When President Joe Biden announced a plan in mid-February to “tackle gun violence,” he said he would direct the Justice Department to issue new regulations for so-called ghost guns.

The Justice Department last week finally made public what those new rules would be, setting off a flood of commentary on a technical and oft-misunderstood topic.

So what are ghost guns? Why does it seem like everyone suddenly is talking about them? What effect would the new rules have on gun owners?

And, most importantly, are these changes something Biden can do without congressional action?

What Are ‘Ghost Guns?’

The term “ghost gun” refers to a firearm that isn’t marked with an individualized serial number, either because that number has been obliterated illegally or because the firearm is exempt from federal laws that generally require those markings.

Law enforcement officers often use serial numbers to track guns associated with crimes back to their point of purchase or last known lawful owner.

Firearms without serial numbers are ghost guns in the sense that there are no official records of their existence.

Most commonly, however, the term is used to mean a specific type of unmarked gun—those made by private individuals for personal use, often using a variety of prefabricated or partially unfinished firearm parts. In other words, most ghost guns are just homemade firearms.

Laws on Homemade Guns

It’s impossible to understand the controversy over unmarked homemade firearms without first understanding the way federal gun law currently works.

Federal law doesn’t regulate the manufacture and sale of every firearm part. It regulates “firearms,” defined as “a weapon which will or is designed to or may be readily converted to expel a projectile by the action of an explosive,” including the weapon’s “frame or receiver.”

What is a firearm “frame or receiver,” and why is it so important that Congress decided to regulate it just as it would a completed firearm?

Congress didn’t define “frame or receiver” in any statute, but the Bureau of Alcohol, Tobacco, Firearms and Explosives long ago created rules defining the frame or receiver as “the part of a firearm which provides housing for the hammer, bolt or breechblock and firing mechanism, and which is usually threaded at its forward portion to receive the barrel.”

In layman’s terms, a gun’s frame or receiver is a hunk of shaped and drilled-out metal that ultimately will house the parts that make the gun fire when it’s all put together.

You can buy or sell any other individual part of a firearm just as easily as you could a bar of soap. But not so with the frame or receiver.

Any person or entity “engaged in the business” of manufacturing or selling firearms—including frames or receivers—has to be licensed by the the Bureau of Alcohol, Tobacco, Firearms and Explosives, or ATF, as a federal firearms licensee.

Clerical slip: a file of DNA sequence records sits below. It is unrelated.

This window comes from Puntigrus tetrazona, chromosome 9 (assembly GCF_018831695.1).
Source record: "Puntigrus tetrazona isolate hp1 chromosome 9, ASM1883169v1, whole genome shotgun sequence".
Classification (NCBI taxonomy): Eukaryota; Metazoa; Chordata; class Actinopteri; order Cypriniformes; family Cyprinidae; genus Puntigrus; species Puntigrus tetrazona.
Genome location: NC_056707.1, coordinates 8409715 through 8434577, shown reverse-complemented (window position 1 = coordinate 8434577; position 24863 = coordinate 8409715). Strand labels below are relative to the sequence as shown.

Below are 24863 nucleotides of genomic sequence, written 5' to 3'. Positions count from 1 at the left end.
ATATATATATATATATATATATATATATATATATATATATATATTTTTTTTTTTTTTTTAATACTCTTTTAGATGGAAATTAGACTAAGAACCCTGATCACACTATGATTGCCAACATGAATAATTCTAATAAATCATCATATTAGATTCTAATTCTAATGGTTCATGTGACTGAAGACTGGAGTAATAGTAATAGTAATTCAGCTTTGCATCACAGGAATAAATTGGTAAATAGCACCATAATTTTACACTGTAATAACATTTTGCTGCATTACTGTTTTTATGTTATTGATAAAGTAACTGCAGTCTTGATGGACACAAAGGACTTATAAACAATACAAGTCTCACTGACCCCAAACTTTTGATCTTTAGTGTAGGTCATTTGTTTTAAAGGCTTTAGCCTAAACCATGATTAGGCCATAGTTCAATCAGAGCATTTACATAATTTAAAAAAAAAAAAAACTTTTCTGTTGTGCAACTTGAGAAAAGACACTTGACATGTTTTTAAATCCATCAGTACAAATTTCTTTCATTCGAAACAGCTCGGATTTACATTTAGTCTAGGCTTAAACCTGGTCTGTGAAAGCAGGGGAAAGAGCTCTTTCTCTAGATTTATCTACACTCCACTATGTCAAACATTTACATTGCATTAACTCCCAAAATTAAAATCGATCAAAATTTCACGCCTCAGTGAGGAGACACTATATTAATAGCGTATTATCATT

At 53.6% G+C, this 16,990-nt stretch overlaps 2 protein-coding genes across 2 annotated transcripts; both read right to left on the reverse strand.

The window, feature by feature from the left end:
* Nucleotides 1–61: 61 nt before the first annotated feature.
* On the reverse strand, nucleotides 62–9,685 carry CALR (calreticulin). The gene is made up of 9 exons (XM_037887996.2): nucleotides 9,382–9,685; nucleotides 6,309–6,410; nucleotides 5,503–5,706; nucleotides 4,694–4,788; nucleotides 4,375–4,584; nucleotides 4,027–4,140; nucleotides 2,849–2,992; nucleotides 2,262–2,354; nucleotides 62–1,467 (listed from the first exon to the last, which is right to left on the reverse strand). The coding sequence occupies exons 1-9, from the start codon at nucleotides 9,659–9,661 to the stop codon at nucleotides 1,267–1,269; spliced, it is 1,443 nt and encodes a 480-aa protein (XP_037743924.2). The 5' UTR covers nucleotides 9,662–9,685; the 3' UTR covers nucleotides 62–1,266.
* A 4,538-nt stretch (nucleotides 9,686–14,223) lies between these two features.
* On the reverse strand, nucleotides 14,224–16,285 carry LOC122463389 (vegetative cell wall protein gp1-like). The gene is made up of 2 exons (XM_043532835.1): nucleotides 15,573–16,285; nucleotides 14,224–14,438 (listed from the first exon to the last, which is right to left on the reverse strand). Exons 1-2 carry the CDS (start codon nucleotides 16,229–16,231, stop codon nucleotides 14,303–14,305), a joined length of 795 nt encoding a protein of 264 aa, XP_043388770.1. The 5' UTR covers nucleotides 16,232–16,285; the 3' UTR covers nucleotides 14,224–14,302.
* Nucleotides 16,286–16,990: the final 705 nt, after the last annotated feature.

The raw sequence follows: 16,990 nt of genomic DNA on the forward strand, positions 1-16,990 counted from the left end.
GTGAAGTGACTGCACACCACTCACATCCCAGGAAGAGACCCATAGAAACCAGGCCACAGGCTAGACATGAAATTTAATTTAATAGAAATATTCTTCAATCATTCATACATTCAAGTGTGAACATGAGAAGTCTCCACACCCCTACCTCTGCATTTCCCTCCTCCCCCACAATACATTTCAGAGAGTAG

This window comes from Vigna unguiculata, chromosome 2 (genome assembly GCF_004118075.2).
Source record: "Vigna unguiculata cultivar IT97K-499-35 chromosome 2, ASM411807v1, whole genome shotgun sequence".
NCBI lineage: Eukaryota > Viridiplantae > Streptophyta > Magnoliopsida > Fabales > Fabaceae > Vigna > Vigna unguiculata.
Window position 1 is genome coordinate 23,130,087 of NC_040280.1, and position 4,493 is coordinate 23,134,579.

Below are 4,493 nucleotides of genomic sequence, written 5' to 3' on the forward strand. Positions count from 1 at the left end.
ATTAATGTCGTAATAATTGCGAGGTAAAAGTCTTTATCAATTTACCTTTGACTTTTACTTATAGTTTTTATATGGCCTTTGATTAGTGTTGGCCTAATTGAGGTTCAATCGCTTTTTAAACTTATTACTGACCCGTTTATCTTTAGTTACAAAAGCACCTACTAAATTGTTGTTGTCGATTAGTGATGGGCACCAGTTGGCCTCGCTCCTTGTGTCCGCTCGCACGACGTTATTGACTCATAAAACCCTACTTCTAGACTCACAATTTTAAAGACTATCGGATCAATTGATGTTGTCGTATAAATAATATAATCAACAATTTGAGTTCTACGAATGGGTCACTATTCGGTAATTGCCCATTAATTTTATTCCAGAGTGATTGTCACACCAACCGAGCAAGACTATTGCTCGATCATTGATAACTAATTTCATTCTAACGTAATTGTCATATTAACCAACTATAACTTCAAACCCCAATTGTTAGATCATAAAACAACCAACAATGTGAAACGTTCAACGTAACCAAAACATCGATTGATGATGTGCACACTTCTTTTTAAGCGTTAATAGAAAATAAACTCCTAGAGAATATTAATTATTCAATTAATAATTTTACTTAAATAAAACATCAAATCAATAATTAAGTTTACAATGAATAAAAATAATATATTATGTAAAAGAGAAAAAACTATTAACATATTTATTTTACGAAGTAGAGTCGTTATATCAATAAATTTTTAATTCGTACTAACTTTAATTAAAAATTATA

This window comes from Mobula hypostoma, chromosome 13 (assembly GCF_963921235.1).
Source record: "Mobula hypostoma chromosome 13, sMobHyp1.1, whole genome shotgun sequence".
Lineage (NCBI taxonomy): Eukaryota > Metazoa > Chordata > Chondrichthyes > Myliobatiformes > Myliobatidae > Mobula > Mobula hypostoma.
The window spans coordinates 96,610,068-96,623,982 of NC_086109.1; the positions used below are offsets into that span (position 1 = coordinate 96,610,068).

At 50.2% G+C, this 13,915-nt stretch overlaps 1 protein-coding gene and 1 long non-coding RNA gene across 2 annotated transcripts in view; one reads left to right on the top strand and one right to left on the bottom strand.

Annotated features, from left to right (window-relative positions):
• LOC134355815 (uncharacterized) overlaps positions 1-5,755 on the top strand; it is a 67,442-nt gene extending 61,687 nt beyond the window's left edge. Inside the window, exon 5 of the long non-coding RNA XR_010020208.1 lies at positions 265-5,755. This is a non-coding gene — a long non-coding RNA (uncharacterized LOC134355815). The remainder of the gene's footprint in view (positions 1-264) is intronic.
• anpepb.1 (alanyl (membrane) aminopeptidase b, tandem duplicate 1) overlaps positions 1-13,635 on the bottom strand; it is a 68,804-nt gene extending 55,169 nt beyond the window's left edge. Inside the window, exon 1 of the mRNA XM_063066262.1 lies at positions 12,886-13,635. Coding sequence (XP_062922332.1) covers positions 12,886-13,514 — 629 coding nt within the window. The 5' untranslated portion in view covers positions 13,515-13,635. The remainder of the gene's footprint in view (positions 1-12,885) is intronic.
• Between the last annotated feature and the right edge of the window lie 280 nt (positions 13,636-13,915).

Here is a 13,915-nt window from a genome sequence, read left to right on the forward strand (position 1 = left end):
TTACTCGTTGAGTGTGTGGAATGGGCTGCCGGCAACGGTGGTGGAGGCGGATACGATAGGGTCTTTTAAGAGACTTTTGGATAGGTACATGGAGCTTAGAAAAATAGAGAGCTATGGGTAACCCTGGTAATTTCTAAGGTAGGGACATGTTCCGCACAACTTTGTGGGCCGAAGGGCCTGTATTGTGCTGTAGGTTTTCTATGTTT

Federal firearms licensees are subject to a plethora of regulatory burdens: Their firearms must be marked with individualized serial numbers; they must keep extensive records of all firearm sales or transfers; and they must conduct background checks on all prospective firearm purchasers.

But Americans who want to build firearms for their own personal use don’t have to become firearms licensees and aren’t subject to those stringent regulations. It’s still illegal for a prohibited person to make a firearm for personal use, or for these unlicensed private gunmakers to “engage in the business” of selling their guns to others.

Understanding the Controversy

Americans have a long and proud history of private gunsmithing. We’ve always been tinkering with our guns in our garages. Why are homemade guns suddenly an issue?

As has been the case throughout history, most home gunsmiths today are more “gunbuilders” than “gunmakers,” assembling a variety of largely premade parts into a custom weapon. Generally, this type of assembly requires some degree of skill, special tools, and time, especially when starting with a “blank” (completely solid) frame or receiver.

But with the advent of 3Dprinting, online tutorials, and a tremendous growth in the number of manufacturers selling partially finished frames and receivers (known as “80% receivers” because they’re about 80% completed), homemade gunbuilding has become increasingly easier and more accessible for the average American.

Additionally, some manufacturers now sell “gun kits” that contain not just partially finished frames or receivers, but all the other components or tools necessary for a relative novice to build a functional firearm in a single afternoon.